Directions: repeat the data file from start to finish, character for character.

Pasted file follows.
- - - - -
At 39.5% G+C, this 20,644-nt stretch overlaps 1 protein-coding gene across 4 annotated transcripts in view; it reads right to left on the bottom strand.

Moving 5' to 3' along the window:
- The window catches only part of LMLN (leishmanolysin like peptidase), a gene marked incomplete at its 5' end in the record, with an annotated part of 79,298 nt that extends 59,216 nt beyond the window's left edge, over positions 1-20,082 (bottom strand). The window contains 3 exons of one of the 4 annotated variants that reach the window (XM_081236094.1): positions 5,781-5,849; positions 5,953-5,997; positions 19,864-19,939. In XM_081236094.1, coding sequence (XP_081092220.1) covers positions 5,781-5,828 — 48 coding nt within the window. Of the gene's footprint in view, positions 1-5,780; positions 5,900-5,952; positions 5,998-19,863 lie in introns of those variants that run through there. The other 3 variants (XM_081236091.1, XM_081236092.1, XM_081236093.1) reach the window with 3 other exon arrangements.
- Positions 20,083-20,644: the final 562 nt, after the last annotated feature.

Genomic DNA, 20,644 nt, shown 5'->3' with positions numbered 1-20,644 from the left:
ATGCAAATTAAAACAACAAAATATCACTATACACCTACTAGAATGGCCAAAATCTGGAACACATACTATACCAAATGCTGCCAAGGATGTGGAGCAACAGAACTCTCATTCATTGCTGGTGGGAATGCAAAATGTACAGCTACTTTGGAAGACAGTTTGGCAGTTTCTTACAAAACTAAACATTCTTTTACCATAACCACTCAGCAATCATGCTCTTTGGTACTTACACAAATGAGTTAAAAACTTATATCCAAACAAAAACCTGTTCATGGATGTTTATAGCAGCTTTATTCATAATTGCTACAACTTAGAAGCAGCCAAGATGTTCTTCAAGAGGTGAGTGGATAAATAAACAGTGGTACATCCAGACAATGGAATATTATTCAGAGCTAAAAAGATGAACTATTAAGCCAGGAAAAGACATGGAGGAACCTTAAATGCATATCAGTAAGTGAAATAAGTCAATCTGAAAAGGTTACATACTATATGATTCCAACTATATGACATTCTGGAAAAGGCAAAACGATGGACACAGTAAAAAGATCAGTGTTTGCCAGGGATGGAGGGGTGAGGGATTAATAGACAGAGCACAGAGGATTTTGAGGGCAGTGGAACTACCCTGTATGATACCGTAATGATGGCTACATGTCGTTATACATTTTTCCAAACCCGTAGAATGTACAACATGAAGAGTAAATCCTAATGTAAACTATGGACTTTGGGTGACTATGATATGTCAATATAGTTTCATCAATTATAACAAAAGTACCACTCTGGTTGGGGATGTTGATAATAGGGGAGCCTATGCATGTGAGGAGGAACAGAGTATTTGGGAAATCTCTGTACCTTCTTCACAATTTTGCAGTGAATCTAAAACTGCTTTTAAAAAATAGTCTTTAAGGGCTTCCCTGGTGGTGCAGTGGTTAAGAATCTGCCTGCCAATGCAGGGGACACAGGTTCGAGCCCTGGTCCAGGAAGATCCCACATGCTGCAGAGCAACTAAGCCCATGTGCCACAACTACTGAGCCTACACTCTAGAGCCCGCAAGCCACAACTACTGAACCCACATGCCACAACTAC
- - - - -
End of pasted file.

At 39.5% G+C, this 20,644-nt stretch overlaps 1 protein-coding gene across 4 annotated transcripts in view; it reads right to left on the bottom strand.

Moving 5' to 3' along the window:
- The window catches only part of LMLN (leishmanolysin like peptidase), a gene marked incomplete at its 5' end in the record, with an annotated part of 79,298 nt that extends 59,216 nt beyond the window's left edge, over positions 1-20,082 (bottom strand). The window contains 3 exons of one of the 4 annotated variants that reach the window (XM_081236094.1): positions 5,781-5,849; positions 5,953-5,997; positions 19,864-19,939. In XM_081236094.1, coding sequence (XP_081092220.1) covers positions 5,781-5,828 — 48 coding nt within the window. Of the gene's footprint in view, positions 1-5,780; positions 5,900-5,952; positions 5,998-19,863 lie in introns of those variants that run through there. The other 3 variants (XM_081236091.1, XM_081236092.1, XM_081236093.1) reach the window with 3 other exon arrangements.
- Positions 20,083-20,644: the final 562 nt, after the last annotated feature.

Genomic DNA, 20,644 nt, shown 5'->3' with positions numbered 1-20,644 from the left:
ATGCAAATTAAAACAACAAAATATCACTATACACCTACTAGAATGGCCAAAATCTGGAACACATACTATACCAAATGCTGCCAAGGATGTGGAGCAACAGAACTCTCATTCATTGCTGGTGGGAATGCAAAATGTACAGCTACTTTGGAAGACAGTTTGGCAGTTTCTTACAAAACTAAACATTCTTTTACCATAACCACTCAGCAATCATGCTCTTTGGTACTTACACAAATGAGTTAAAAACTTATATCCAAACAAAAACCTGTTCATGGATGTTTATAGCAGCTTTATTCATAATTGCTACAACTTAGAAGCAGCCAAGATGTTCTTCAAGAGGTGAGTGGATAAATAAACAGTGGTACATCCAGACAATGGAATATTATTCAGAGCTAAAAAGATGAACTATTAAGCCAGGAAAAGACATGGAGGAACCTTAAATGCATATCAGTAAGTGAAATAAGTCAATCTGAAAAGGTTACATACTATATGATTCCAACTATATGACATTCTGGAAAAGGCAAAACGATGGACACAGTAAAAAGATCAGTGTTTGCCAGGGATGGAGGGGTGAGGGATTAATAGACAGAGCACAGAGGATTTTGAGGGCAGTGGAACTACCCTGTATGATACCGTAATGATGGCTACATGTCGTTATACATTTTTCCAAACCCGTAGAATGTACAACATGAAGAGTAAATCCTAATGTAAACTATGGACTTTGGGTGACTATGATATGTCAATATAGTTTCATCAATTATAACAAAAGTACCACTCTGGTTGGGGATGTTGATAATAGGGGAGCCTATGCATGTGAGGAGGAACAGAGTATTTGGGAAATCTCTGTACCTTCTTCACAATTTTGCAGTGAATCTAAAACTGCTTTTAAAAAATAGTCTTTAAGGGCTTCCCTGGTGGTGCAGTGGTTAAGAATCTGCCTGCCAATGCAGGGGACACAGGTTCGAGCCCTGGTCCAGGAAGATCCCACATGCTGCAGAGCAACTAAGCCCATGTGCCACAACTACTGAGCCTACACTCTAGAGCCCGCAAGCCACAACTACTGAACCCACATGCCACAACTAC